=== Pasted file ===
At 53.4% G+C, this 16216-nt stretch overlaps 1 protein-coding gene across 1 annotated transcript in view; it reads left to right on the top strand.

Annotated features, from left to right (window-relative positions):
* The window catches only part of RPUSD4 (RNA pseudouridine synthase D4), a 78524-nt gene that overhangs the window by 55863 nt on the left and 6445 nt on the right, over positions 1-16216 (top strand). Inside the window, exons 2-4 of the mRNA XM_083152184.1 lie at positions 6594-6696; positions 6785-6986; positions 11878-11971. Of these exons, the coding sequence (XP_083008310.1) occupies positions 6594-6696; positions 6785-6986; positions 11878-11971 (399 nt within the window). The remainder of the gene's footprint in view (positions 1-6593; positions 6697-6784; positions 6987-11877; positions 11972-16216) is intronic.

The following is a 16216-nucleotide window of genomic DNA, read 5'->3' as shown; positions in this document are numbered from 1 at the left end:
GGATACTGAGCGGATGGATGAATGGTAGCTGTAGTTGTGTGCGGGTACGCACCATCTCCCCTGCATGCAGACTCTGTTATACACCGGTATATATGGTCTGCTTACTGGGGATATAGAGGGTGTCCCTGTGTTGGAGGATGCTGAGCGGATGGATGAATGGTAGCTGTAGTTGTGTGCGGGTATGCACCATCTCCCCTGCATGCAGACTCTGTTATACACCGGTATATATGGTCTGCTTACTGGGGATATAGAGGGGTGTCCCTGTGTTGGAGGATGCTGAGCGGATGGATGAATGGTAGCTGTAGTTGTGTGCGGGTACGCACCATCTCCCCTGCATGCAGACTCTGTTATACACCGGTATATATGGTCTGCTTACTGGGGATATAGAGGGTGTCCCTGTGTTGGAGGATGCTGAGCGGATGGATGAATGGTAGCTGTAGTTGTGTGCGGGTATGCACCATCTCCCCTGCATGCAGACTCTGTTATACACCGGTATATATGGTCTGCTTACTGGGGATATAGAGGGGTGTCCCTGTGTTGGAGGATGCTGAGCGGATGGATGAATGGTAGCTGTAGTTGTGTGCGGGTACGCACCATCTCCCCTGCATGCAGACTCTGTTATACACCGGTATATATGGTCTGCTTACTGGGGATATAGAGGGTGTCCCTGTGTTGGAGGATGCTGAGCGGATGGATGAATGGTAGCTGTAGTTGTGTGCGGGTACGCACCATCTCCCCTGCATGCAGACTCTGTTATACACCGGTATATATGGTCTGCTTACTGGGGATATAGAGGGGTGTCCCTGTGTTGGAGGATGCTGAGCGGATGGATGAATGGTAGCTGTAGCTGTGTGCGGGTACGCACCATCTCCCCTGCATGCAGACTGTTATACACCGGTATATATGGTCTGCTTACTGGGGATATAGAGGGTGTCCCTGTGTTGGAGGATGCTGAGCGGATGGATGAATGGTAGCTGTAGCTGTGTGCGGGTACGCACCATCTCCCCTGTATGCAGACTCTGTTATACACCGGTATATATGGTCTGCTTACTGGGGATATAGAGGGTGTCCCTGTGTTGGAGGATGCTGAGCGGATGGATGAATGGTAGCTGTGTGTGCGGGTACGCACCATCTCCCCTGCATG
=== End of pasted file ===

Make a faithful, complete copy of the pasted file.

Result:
At 53.4% G+C, this 16216-nt stretch overlaps 1 protein-coding gene across 1 annotated transcript in view; it reads left to right on the top strand.

Annotated features, from left to right (window-relative positions):
* The window catches only part of RPUSD4 (RNA pseudouridine synthase D4), a 78524-nt gene that overhangs the window by 55863 nt on the left and 6445 nt on the right, over positions 1-16216 (top strand). Inside the window, exons 2-4 of the mRNA XM_083152184.1 lie at positions 6594-6696; positions 6785-6986; positions 11878-11971. Of these exons, the coding sequence (XP_083008310.1) occupies positions 6594-6696; positions 6785-6986; positions 11878-11971 (399 nt within the window). The remainder of the gene's footprint in view (positions 1-6593; positions 6697-6784; positions 6987-11877; positions 11972-16216) is intronic.

The following is a 16216-nucleotide window of genomic DNA, read 5'->3' as shown; positions in this document are numbered from 1 at the left end:
GGATACTGAGCGGATGGATGAATGGTAGCTGTAGTTGTGTGCGGGTACGCACCATCTCCCCTGCATGCAGACTCTGTTATACACCGGTATATATGGTCTGCTTACTGGGGATATAGAGGGTGTCCCTGTGTTGGAGGATGCTGAGCGGATGGATGAATGGTAGCTGTAGTTGTGTGCGGGTATGCACCATCTCCCCTGCATGCAGACTCTGTTATACACCGGTATATATGGTCTGCTTACTGGGGATATAGAGGGGTGTCCCTGTGTTGGAGGATGCTGAGCGGATGGATGAATGGTAGCTGTAGTTGTGTGCGGGTACGCACCATCTCCCCTGCATGCAGACTCTGTTATACACCGGTATATATGGTCTGCTTACTGGGGATATAGAGGGTGTCCCTGTGTTGGAGGATGCTGAGCGGATGGATGAATGGTAGCTGTAGTTGTGTGCGGGTATGCACCATCTCCCCTGCATGCAGACTCTGTTATACACCGGTATATATGGTCTGCTTACTGGGGATATAGAGGGGTGTCCCTGTGTTGGAGGATGCTGAGCGGATGGATGAATGGTAGCTGTAGTTGTGTGCGGGTACGCACCATCTCCCCTGCATGCAGACTCTGTTATACACCGGTATATATGGTCTGCTTACTGGGGATATAGAGGGTGTCCCTGTGTTGGAGGATGCTGAGCGGATGGATGAATGGTAGCTGTAGTTGTGTGCGGGTACGCACCATCTCCCCTGCATGCAGACTCTGTTATACACCGGTATATATGGTCTGCTTACTGGGGATATAGAGGGGTGTCCCTGTGTTGGAGGATGCTGAGCGGATGGATGAATGGTAGCTGTAGCTGTGTGCGGGTACGCACCATCTCCCCTGCATGCAGACTGTTATACACCGGTATATATGGTCTGCTTACTGGGGATATAGAGGGTGTCCCTGTGTTGGAGGATGCTGAGCGGATGGATGAATGGTAGCTGTAGCTGTGTGCGGGTACGCACCATCTCCCCTGTATGCAGACTCTGTTATACACCGGTATATATGGTCTGCTTACTGGGGATATAGAGGGTGTCCCTGTGTTGGAGGATGCTGAGCGGATGGATGAATGGTAGCTGTGTGTGCGGGTACGCACCATCTCCCCTGCATG